Making Connections
Alpha Dental Excellence helps patients understand the astonishing link between oral health and whole-body health.
by Bill Donahue

If the eyes are the window to the soul, then the mouth is a window into the health of the body. 
 
Arpan N. Patel, D.M.D., and his team at Alpha Dental Excellence in Langhorne, stresses this point to each patient who sits in his dental chair. While Alpha Dental Excellence offers the full menu of general and cosmetic dentistry services, including root canal therapy, oral extractions, and dental implants, he believes the most important service he provides is to safeguard each patient’s overall health. 
 
“There is a very strong connection between oral health and systemic health,” Dr. Patel says. “As many as 57 systemic health conditions have been linked to poor oral health. We want all of our patients to be aware of the link, and to educate them to do what they can to stay healthy.”
 
The primary culprit is periodontal disease, also known as gum disease, a common but serious gum infection that damages the soft tissue. Without proper treatment, gum disease can destroy the bone that supports the teeth, cause tooth loss, and contribute to a host of serious and potentially lethal health conditions. 
 
When someone develops gum disease, the body’s internal defenses send blood to the infected area. As a result, the bacteria from the mouth can get into the bloodstream and cause systemic inflammation. This process has been linked to conditions such as heart disease, stroke, and diabetes, as well as Alzheimer’s disease, cancer, and osteoporosis, among others. 
 
Dr. Patel cites some sobering statistics from reliable sources, ranging from the American Academy of Family Physicians, the American Academy of Oral Systemic Health, Harvard University, The Journal of the American Dental Association, and the Mayo Clinic. The statistics underscore a grim reality: An unhealthy mouth significantly increases the likelihood of premature death. 
 
The good news is that gum disease is treatable and, in fact, largely preventable.  
 
“In addition to screening a patient’s medical history, we do a gum screening to determine their exposure to gum disease,” he says. “We also take X-rays to see what bone levels they have and measure the pockets around the teeth, which collect bacteria. There are over 1,000 breeds of bacteria in dental plaque, and when they multiply it can be very difficult to control. If we determine someone does have excessive bacterial inflammation, we can then do a gum cleaning or deep cleaning to address the issue.”
 
Once the disease has been dealt with, Dr. Patel and his team then tackle the next phase of treatment: prevention through education.
 
“Our goal is to train the patient to make sure the problem does not come back again,” Dr. Patel says. “We do that by monitoring the situation closely and teaching them the proper way to take care of their teeth. As many as 70 to 75 percent of Americans do not floss on a regular basis, and that contributes to the high incidence of gum disease. Flossing is not an easy habit to adopt, which is why I always recommend a water pick—sort like a power wash for the mouth. That gives the patient a clean slate and eliminates a lot of future problems.”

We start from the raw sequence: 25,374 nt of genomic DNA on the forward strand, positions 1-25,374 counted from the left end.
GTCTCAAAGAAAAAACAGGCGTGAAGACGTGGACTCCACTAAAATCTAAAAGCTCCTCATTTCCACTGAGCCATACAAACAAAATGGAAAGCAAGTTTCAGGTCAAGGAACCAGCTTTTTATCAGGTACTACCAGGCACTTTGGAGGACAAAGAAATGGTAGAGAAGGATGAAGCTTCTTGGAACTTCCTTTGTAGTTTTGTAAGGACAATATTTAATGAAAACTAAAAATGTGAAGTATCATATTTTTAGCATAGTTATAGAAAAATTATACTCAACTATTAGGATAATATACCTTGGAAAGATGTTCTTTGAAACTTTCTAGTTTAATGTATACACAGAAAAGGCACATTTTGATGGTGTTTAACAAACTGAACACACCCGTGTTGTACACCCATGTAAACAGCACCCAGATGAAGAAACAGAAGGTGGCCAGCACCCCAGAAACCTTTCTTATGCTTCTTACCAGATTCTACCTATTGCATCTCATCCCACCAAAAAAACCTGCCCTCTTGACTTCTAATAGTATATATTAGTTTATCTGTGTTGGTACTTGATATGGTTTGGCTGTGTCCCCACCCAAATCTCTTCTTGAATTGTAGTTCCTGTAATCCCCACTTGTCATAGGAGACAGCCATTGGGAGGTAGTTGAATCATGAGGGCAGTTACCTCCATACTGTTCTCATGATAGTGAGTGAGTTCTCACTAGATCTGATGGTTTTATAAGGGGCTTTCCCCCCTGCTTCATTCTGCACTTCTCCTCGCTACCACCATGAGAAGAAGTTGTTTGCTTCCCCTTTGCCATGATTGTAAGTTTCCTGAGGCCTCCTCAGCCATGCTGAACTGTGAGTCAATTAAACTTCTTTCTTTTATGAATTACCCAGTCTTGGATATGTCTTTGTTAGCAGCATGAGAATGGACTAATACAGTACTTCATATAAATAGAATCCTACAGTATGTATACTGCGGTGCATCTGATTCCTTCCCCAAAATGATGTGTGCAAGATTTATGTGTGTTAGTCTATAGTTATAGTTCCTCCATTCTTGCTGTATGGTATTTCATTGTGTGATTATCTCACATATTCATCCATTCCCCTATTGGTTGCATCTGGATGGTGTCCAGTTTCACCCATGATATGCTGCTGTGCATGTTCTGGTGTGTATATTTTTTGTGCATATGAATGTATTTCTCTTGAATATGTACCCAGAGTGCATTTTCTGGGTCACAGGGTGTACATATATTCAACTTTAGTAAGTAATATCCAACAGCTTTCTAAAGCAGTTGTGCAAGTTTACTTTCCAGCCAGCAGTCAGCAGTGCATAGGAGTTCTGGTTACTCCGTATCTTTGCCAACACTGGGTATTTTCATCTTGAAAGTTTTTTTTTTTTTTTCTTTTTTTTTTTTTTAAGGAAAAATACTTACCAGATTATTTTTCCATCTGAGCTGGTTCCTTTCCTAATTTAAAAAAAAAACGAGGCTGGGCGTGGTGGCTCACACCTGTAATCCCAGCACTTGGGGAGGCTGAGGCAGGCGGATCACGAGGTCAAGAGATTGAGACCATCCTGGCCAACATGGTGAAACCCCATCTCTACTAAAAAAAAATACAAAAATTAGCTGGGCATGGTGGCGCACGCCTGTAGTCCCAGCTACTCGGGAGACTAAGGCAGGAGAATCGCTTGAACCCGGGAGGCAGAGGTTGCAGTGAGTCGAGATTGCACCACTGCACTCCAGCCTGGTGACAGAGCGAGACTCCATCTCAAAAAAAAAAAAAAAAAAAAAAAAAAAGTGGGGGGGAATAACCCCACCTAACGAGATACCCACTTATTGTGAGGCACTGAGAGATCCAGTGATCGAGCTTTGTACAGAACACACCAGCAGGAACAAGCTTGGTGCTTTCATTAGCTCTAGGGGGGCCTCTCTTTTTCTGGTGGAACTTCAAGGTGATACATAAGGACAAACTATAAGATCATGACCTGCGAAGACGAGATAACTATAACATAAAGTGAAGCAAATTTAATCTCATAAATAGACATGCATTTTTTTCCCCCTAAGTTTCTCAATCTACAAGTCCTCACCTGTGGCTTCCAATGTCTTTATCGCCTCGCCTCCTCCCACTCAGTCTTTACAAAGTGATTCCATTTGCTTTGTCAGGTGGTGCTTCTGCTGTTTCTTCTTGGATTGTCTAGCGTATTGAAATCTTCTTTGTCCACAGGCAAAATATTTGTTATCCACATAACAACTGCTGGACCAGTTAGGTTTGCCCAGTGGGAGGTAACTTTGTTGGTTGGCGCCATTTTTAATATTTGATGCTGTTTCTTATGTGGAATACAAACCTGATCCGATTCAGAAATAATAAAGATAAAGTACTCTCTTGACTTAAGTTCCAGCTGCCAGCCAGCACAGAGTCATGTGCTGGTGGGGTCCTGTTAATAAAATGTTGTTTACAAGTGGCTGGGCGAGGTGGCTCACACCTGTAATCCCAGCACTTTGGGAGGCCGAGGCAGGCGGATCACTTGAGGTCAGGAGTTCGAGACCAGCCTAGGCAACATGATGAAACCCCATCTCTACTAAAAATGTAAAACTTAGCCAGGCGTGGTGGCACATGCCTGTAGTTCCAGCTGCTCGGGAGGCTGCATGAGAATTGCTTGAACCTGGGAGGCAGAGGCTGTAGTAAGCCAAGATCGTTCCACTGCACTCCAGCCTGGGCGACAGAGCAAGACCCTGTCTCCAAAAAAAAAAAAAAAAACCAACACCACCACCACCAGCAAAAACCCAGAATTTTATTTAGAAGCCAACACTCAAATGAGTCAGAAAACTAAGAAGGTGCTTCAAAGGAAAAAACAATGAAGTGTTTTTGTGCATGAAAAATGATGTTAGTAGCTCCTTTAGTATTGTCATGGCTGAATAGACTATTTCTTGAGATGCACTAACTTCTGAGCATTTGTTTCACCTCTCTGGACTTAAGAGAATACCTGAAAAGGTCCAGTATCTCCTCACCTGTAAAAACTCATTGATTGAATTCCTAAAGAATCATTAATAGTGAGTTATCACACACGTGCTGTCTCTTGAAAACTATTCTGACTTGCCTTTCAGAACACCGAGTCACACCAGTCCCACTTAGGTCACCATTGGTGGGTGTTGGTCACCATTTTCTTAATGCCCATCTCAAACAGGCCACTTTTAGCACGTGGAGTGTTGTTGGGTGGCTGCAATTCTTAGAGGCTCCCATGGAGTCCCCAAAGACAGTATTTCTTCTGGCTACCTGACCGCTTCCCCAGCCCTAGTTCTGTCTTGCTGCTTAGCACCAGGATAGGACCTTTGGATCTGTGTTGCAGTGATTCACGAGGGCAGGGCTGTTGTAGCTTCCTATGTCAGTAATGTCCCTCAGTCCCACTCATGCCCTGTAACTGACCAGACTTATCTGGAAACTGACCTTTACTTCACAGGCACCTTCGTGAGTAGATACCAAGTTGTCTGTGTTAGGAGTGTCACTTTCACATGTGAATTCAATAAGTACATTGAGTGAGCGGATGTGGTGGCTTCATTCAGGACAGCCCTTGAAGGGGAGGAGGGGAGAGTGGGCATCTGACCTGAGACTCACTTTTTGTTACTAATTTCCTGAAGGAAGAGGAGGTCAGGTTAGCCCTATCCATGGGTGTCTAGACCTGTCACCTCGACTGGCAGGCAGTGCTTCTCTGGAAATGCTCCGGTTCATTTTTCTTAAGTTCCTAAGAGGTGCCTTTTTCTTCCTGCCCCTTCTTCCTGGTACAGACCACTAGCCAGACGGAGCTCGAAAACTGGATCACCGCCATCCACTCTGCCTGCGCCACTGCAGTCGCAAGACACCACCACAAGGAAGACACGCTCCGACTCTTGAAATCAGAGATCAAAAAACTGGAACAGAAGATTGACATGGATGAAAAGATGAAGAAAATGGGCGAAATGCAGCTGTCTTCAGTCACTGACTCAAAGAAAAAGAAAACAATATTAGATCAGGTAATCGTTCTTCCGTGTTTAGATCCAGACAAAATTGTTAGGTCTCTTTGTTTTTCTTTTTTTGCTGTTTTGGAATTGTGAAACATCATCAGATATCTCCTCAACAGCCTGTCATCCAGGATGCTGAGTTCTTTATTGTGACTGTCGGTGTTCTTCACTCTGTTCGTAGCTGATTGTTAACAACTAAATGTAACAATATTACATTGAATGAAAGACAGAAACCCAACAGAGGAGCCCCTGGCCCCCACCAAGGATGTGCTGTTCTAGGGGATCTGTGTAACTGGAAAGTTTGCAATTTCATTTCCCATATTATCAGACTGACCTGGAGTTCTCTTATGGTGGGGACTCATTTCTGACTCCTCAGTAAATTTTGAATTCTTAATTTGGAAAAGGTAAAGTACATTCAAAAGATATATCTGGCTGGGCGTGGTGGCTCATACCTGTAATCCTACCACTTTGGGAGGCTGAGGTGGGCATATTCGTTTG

Signs and Symptoms
Dr. Patel suggests many patients with gum disease might not even know they have it. Symptoms include persistent bad breath, sores in the mouth, and red, swollen, or tender gums, as well as signs of bleeding when a patient brushes or flosses. More advanced stages of the disease include receding gums, loose or shifting teeth, and, ultimately, tooth loss.  
 
“If you don’t take care of your teeth, you are likely to lose them,” he says. “This will affect not only your smile and your ability to eat, but it can also take years off your life. The Mayo Clinic did a study a few years back, and they proved that patients with missing teeth live an average of 10 years less than those who have a full set of teeth.”
 
Alpha Dental Excellence creates a customized treatment plan for each patient, built specifically around his or her needs. The practice can also help individuals who suffer from obstructive sleep apnea, a potentially serious disorder in which the relaxation of the throat muscles causes an individual’s breathing to repeatedly stop and start while sleeping.
 
Much like periodontal disease, sleep apnea has been connected to several other serious health issues, including cardiac problems, diabetes, and metabolic syndrome, as well as daytime fatigue. Clinicians often prescribe a CPAP (continuous positive airway pressure) machine to address the issue, but most patients dislike the therapy. As a result, most people refrain from using it. Dr. Patel can prescribe a custom oral appliance designed to keep a patient’s airway open. Oral-appliance therapy is an effective alternative to the CPAP, he says, and most medical insurances are “on board with it.” 
 
“If the pandemic has taught us anything, it’s that our health is our No. 1 asset,” he says. “My top goal as a dentist is to make sure patients first have a healthy mouth, then a functional mouth, and then a cosmetically appealing mouth. Only when those first two standards are met will we start worrying about what the smile looks like. I always tell patients that it never hurts to know. We offer free consultations for people to come in and find out what’s happening in their mouth and what we can do to help them.”

Alpha Dental Excellence
240 Middletown Blvd., Suite 100
Langhorne, PA 19047
(215) 750-2222

Photograph by Gabriela Barrantes

Published (and copyrighted) in Suburban Life magazine, April 2021.